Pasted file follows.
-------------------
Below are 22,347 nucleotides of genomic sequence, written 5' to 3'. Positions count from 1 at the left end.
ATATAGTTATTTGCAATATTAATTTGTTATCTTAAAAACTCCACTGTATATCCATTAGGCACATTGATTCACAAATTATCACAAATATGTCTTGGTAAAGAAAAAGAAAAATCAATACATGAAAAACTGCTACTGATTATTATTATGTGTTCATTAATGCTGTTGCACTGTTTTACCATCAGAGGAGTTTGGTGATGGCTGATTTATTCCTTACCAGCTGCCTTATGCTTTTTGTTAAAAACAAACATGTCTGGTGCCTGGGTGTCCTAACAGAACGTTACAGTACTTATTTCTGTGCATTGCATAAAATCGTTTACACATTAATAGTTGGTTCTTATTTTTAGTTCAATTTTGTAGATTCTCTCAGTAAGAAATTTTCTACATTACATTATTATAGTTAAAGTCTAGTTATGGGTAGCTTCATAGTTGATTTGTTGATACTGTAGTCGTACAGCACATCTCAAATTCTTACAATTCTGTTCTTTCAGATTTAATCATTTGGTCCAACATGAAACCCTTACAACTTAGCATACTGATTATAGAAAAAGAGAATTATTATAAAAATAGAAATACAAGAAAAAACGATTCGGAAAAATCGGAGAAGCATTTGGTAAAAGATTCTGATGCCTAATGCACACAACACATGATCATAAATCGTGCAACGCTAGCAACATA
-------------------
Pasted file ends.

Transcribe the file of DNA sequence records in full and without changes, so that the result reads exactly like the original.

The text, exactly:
Below are 22,347 nucleotides of genomic sequence, written 5' to 3'. Positions count from 1 at the left end.
ATATAGTTATTTGCAATATTAATTTGTTATCTTAAAAACTCCACTGTATATCCATTAGGCACATTGATTCACAAATTATCACAAATATGTCTTGGTAAAGAAAAAGAAAAATCAATACATGAAAAACTGCTACTGATTATTATTATGTGTTCATTAATGCTGTTGCACTGTTTTACCATCAGAGGAGTTTGGTGATGGCTGATTTATTCCTTACCAGCTGCCTTATGCTTTTTGTTAAAAACAAACATGTCTGGTGCCTGGGTGTCCTAACAGAACGTTACAGTACTTATTTCTGTGCATTGCATAAAATCGTTTACACATTAATAGTTGGTTCTTATTTTTAGTTCAATTTTGTAGATTCTCTCAGTAAGAAATTTTCTACATTACATTATTATAGTTAAAGTCTAGTTATGGGTAGCTTCATAGTTGATTTGTTGATACTGTAGTCGTACAGCACATCTCAAATTCTTACAATTCTGTTCTTTCAGATTTAATCATTTGGTCCAACATGAAACCCTTACAACTTAGCATACTGATTATAGAAAAAGAGAATTATTATAAAAATAGAAATACAAGAAAAAACGATTCGGAAAAATCGGAGAAGCATTTGGTAAAAGATTCTGATGCCTAATGCACACAACACATGATCATAAATCGTGCAACGCTAGCAACATA